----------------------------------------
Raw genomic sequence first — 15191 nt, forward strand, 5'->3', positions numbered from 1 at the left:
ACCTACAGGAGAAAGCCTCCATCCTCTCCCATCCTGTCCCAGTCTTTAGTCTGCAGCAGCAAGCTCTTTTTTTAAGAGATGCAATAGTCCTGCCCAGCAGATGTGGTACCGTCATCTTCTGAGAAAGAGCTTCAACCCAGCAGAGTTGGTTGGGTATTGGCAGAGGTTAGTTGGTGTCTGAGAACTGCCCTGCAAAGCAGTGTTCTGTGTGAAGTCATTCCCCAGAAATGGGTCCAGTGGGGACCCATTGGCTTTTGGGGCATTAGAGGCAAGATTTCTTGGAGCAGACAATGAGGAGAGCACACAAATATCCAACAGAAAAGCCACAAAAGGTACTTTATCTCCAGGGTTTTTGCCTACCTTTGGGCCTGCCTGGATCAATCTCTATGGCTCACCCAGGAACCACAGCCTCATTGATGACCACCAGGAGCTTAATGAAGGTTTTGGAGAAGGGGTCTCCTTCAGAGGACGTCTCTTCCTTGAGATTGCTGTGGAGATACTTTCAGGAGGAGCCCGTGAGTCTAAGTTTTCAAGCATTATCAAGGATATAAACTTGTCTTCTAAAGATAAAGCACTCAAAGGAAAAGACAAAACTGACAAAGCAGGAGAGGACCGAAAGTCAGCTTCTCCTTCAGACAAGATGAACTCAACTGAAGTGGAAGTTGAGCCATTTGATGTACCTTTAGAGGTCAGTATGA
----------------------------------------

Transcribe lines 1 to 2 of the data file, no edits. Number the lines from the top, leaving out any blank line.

Raw genomic sequence first — 15191 nt, forward strand, 5'->3', positions numbered from 1 at the left:
ACCTACAGGAGAAAGCCTCCATCCTCTCCCATCCTGTCCCAGTCTTTAGTCTGCAGCAGCAAGCTCTTTTTTTAAGAGATGCAATAGTCCTGCCCAGCAGATGTGGTACCGTCATCTTCTGAGAAAGAGCTTCAACCCAGCAGAGTTGGTTGGGTATTGGCAGAGGTTAGTTGGTGTCTGAGAACTGCCCTGCAAAGCAGTGTTCTGTGTGAAGTCATTCCCCAGAAATGGGTCCAGTGGGGACCCATTGGCTTTTGGGGCATTAGAGGCAAGATTTCTTGGAGCAGACAATGAGGAGAGCACACAAATATCCAACAGAAAAGCCACAAAAGGTACTTTATCTCCAGGGTTTTTGCCTACCTTTGGGCCTGCCTGGATCAATCTCTATGGCTCACCCAGGAACCACAGCCTCATTGATGACCACCAGGAGCTTAATGAAGGTTTTGGAGAAGGGGTCTCCTTCAGAGGACGTCTCTTCCTTGAGATTGCTGTGGAGATACTTTCAGGAGGAGCCCGTGAGTCTAAGTTTTCAAGCATTATCAAGGATATAAACTTGTCTTCTAAAGATAAAGCACTCAAAGGAAAAGACAAAACTGACAAAGCAGGAGAGGACCGAAAGTCAGCTTCTCCTTCAGACAAGATGAACTCAACTGAAGTGGAAGTTGAGCCATTTGATGTACCTTTAGAGGTCAGTATGA